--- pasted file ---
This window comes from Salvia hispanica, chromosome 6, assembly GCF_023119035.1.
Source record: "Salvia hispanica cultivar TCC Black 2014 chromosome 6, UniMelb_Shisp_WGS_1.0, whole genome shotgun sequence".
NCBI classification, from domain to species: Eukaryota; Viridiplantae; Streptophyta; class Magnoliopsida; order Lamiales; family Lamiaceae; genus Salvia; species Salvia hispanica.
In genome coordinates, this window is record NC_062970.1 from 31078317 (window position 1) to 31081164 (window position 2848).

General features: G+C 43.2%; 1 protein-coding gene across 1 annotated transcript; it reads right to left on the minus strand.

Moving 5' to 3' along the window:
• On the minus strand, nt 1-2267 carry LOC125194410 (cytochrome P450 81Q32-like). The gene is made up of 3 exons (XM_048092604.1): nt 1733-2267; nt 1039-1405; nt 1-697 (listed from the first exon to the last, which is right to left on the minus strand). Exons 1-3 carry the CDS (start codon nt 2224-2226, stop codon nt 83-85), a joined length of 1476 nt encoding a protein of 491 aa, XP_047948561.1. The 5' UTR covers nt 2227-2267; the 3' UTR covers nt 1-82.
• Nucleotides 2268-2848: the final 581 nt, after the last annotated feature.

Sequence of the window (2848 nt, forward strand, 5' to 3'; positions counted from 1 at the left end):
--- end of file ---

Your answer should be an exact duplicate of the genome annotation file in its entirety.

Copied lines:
This window comes from Salvia hispanica, chromosome 6, assembly GCF_023119035.1.
Source record: "Salvia hispanica cultivar TCC Black 2014 chromosome 6, UniMelb_Shisp_WGS_1.0, whole genome shotgun sequence".
NCBI classification, from domain to species: Eukaryota; Viridiplantae; Streptophyta; class Magnoliopsida; order Lamiales; family Lamiaceae; genus Salvia; species Salvia hispanica.
In genome coordinates, this window is record NC_062970.1 from 31078317 (window position 1) to 31081164 (window position 2848).

General features: G+C 43.2%; 1 protein-coding gene across 1 annotated transcript; it reads right to left on the minus strand.

Moving 5' to 3' along the window:
• On the minus strand, nt 1-2267 carry LOC125194410 (cytochrome P450 81Q32-like). The gene is made up of 3 exons (XM_048092604.1): nt 1733-2267; nt 1039-1405; nt 1-697 (listed from the first exon to the last, which is right to left on the minus strand). Exons 1-3 carry the CDS (start codon nt 2224-2226, stop codon nt 83-85), a joined length of 1476 nt encoding a protein of 491 aa, XP_047948561.1. The 5' UTR covers nt 2227-2267; the 3' UTR covers nt 1-82.
• Nucleotides 2268-2848: the final 581 nt, after the last annotated feature.

Sequence of the window (2848 nt, forward strand, 5' to 3'; positions counted from 1 at the left end):